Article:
Dealing with a Sulky Child

I despise sulking.  In my opinion it is the worst type of passive aggressive behavior that can be used by my kids. And they do use it. Often. Why? Because it works…

Sulking or pouting is a silent temper tantrum.  You can spot the lip from a thousand miles. I have reached the point where I actually spot the downwards turn of the lip as I utter the word “NO” .  Usually the lip is accompanied by a stomping of the foot and an abrupt 180 degree turn.  Have you ever noticed that a sulking child will never go out of our sight.  They hang around to punish us for not giving them their way.

Have you ever wondered why your child continuously sulks at home, but no teacher or friend’s parents ever notice this behavior? They think it is only their children who sulk! Children do not sulk at school, because they know that it will not change the situation, they will not get their way, sulking does not get reinforced at school.

I have found that children coming from very strict homes, where the parents are over- controlling sulk because they are not allowed to verbally express that they are unhappy with the situation. On the other hand, children coming from homes where the parents are very permissive, use sulking plainly because it works…  Somewhere in between we have to find a way to deal with the ugly habit of sulking.

There are three ways of dealing with sulking:

  • Making a rule against sulking. It takes time to teach your child not to sulk, by making a rule that they are not allowed in your personal space when they sulk, you take away their ability to punish you.  They soon learn that it is silly to still sulk when they cannot see you and you cannot see them.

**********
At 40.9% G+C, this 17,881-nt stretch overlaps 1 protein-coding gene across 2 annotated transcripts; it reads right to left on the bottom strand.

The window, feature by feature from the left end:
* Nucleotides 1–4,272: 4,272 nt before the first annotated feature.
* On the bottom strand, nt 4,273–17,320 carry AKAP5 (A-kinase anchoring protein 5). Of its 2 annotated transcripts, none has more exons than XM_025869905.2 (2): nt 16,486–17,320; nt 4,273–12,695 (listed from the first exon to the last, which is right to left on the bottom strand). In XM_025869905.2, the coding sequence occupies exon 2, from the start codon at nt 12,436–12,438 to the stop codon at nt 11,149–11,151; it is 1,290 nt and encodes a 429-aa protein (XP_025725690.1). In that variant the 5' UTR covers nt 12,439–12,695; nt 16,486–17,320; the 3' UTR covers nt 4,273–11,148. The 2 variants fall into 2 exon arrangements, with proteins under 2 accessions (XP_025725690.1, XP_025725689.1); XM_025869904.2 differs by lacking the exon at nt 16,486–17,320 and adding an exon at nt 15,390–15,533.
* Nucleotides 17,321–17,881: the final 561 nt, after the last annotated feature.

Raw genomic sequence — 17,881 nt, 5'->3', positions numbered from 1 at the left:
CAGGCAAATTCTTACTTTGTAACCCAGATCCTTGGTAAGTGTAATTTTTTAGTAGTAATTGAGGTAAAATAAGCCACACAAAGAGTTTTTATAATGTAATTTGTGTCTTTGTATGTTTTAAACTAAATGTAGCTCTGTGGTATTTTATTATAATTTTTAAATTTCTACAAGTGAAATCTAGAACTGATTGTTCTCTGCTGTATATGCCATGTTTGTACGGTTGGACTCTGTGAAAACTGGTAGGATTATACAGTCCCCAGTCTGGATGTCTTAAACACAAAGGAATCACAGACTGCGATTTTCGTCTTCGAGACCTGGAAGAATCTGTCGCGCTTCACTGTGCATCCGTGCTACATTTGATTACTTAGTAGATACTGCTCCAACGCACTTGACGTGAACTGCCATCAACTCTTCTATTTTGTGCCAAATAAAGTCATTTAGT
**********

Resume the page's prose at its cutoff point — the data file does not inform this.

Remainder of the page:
• No consequences. When you do not respond to sulking by blaming, accusing or trying to reason with your child, you take the incentive to sulk away.  In other words you do not give your child her way and she is also not rewarded with attention, even though it might be negative attention. Ignoring “the poor little me” act will lead to the habit dwindling very soon.
  • Visual cues . A technique that might work with younger children is to call her name, mimic her downward facing lip and use your fingers to turn your sulk into a smile.  I did say younger children, because I tried it with my 8 year old and she did not find it amusing at all!

As a parent you need willpower to deal with sulking.  To give in to one act of sulking, is to start the whole process of getting rid of sulking all over again.  You have to teach your child that they have to use their words to deal with unpleasant situations and sometimes just to accept that life does not revolve around them.

Good luck!